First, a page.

2016 has been a very good year for Josh Traptow (AIM '11). First, he added executive director for the Calgary Heritage Authority (CHA) to his impressive resumé (which includes administrative positions for two Calgary city councillors and in former Alberta Premier Alison Redford's office) and then he was nominated for SAIT's Outstanding Young Alumni award — twice.

"Looking at the past winners of these awards, I'm thrilled to be among some of Calgary's giants; people who have done so much for their city," he says.

To say that Traptow is fond of his hometown — and his alma mater — is an understatement. One of his earliest memories is of having lunch with his grandmother in SAIT's cafeteria when he was around five years old. This may not mean much to some people, but as a third-generation Calgarian who's passionate about SAIT and is committed to preserving this city's heritage, this memory is telling.

"Calgary is my home and it means a lot to me. It's given me everything I've gotten in my life so far," he says. "Being able to give back to this city and save its heritage is the coolest thing I get to do."

Through his work at CHA, Traptow and a voluntary advisory board advise City Council on all matters related to Calgary's heritage, in hopes of recognizing and preserving the city's history for generations to come. However, even in his downtime Traptow can be found working to improve the city by volunteering on SAIT industry panels and with a variety of non-profit organizations, including the Calgary Stampede, Big Brothers Big Sisters of Calgary, and United Way of Calgary and Area.

"When people ask me what I do in my spare time, I tell them that I volunteer. It's just what I do."

2017 update

Josh Traptow, Executive Director, Calgary Heritage Authority; Vice-Chair, Agriculture Media Committee, Calgary Stampede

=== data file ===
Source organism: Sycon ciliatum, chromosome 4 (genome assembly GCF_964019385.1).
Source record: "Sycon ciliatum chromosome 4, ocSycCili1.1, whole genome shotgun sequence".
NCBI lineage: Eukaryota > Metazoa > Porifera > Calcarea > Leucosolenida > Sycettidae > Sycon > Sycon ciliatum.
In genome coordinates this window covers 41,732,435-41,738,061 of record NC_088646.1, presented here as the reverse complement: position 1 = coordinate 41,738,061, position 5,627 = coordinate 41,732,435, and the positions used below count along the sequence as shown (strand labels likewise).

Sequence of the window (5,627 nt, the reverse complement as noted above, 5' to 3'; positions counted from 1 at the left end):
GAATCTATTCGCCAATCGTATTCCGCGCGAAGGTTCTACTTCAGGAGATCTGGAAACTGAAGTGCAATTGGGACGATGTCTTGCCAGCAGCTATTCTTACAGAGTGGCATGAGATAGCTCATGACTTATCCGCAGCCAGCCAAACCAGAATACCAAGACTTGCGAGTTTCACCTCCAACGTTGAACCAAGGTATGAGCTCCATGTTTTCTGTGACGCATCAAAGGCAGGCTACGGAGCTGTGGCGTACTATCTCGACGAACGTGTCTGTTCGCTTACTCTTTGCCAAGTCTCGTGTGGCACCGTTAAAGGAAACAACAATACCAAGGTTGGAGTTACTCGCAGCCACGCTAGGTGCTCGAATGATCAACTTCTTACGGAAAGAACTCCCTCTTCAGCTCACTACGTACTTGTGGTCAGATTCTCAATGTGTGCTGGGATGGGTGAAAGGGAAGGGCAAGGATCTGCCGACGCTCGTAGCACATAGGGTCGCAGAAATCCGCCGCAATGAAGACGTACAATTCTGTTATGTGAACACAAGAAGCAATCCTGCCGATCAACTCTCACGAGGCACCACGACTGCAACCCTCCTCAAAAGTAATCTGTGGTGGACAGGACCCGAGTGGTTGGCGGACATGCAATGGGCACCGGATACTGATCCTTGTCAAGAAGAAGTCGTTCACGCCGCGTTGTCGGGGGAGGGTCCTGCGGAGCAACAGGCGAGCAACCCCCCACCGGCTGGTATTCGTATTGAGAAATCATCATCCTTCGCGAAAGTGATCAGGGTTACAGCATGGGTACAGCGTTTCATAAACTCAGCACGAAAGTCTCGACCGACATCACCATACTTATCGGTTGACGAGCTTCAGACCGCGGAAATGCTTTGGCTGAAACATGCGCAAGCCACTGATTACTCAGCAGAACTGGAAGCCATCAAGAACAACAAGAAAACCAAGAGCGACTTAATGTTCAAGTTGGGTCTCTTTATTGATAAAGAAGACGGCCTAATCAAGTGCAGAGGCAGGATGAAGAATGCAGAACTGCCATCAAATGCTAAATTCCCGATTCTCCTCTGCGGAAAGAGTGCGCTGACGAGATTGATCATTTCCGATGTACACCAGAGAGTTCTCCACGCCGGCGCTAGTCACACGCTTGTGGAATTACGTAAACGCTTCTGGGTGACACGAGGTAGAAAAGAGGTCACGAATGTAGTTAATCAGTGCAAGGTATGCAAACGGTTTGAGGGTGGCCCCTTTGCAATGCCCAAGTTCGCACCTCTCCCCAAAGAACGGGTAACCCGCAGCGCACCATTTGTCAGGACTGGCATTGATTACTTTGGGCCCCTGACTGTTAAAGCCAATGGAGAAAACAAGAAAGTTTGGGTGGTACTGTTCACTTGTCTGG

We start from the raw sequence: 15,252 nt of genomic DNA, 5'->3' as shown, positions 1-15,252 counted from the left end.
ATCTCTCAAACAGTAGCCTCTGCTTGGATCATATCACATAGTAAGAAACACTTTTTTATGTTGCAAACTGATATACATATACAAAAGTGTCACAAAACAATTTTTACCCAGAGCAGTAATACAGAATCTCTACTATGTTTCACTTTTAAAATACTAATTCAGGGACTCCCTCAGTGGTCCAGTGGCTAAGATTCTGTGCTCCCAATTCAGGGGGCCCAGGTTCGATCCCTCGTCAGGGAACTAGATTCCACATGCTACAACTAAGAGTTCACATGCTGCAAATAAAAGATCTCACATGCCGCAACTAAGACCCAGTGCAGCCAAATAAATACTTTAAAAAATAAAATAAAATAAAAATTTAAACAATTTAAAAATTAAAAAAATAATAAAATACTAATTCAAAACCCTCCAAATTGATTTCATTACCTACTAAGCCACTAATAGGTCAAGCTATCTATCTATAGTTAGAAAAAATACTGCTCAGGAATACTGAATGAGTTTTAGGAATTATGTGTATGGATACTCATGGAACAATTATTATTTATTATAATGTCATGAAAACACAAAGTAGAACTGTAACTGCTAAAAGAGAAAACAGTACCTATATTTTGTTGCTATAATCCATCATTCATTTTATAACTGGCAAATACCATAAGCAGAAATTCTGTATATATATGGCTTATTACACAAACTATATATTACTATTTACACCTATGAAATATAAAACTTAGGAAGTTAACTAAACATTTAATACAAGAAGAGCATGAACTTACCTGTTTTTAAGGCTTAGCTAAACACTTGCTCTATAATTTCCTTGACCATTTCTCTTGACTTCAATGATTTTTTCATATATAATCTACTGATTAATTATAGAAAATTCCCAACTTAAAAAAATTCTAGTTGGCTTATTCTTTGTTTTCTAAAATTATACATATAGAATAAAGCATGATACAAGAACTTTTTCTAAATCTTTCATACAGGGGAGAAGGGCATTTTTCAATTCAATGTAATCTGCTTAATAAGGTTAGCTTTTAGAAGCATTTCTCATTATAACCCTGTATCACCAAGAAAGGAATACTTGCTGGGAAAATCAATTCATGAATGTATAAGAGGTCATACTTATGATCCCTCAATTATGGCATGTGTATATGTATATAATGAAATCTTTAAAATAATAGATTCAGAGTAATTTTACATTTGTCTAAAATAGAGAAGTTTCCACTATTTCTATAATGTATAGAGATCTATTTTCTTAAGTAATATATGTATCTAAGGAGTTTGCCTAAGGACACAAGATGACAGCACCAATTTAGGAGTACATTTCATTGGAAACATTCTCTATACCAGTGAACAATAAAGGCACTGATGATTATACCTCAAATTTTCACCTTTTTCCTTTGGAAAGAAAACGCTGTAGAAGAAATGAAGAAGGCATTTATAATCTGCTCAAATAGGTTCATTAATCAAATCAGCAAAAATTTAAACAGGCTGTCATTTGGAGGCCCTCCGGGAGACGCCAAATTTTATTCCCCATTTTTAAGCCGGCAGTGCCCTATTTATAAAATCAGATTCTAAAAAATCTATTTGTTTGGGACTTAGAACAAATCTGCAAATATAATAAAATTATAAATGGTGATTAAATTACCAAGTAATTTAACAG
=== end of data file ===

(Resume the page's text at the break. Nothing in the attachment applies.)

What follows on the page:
"I have been with the Calgary Heritage Authority for the past year and a half. I have a great Board of Directors who are very supportive. It's amazing to work with passionate people who want to preserve and promote Calgary heritage. The really exciting thing is that more people are talking about heritage and its importance. As there is more growth in the city, people realize that they are losing things. I'm only 27 and I have memories of certain buildings and streetscapes that just aren't there anymore. As people get older, they have a greater appreciation for their community.

People think that native Calgarians are rare, but there's lots of us. And we grew up hearing stories from our parents and grandparents. I had two native Calgarian grandfathers, so I heard lots of stories of Crescent Heights and Bridgeland and the Beltline and how it used to be. I also heard stories of rural Alberta from my grandmothers. My appreciation for heritage came from that.

Community is very important to me, too. I've been involved with Big Brothers Big Sisters of Calgary for nearly five years. And this will be my eighth Stampede as a volunteer. I tell people I volunteer in my spare time. It's not a requirement or an obligation - it's a passion to give back to my community. I have been very lucky and I want to create those opportunities for others. The satisfaction I get from volunteering keeps me going and gives me a kick in my step."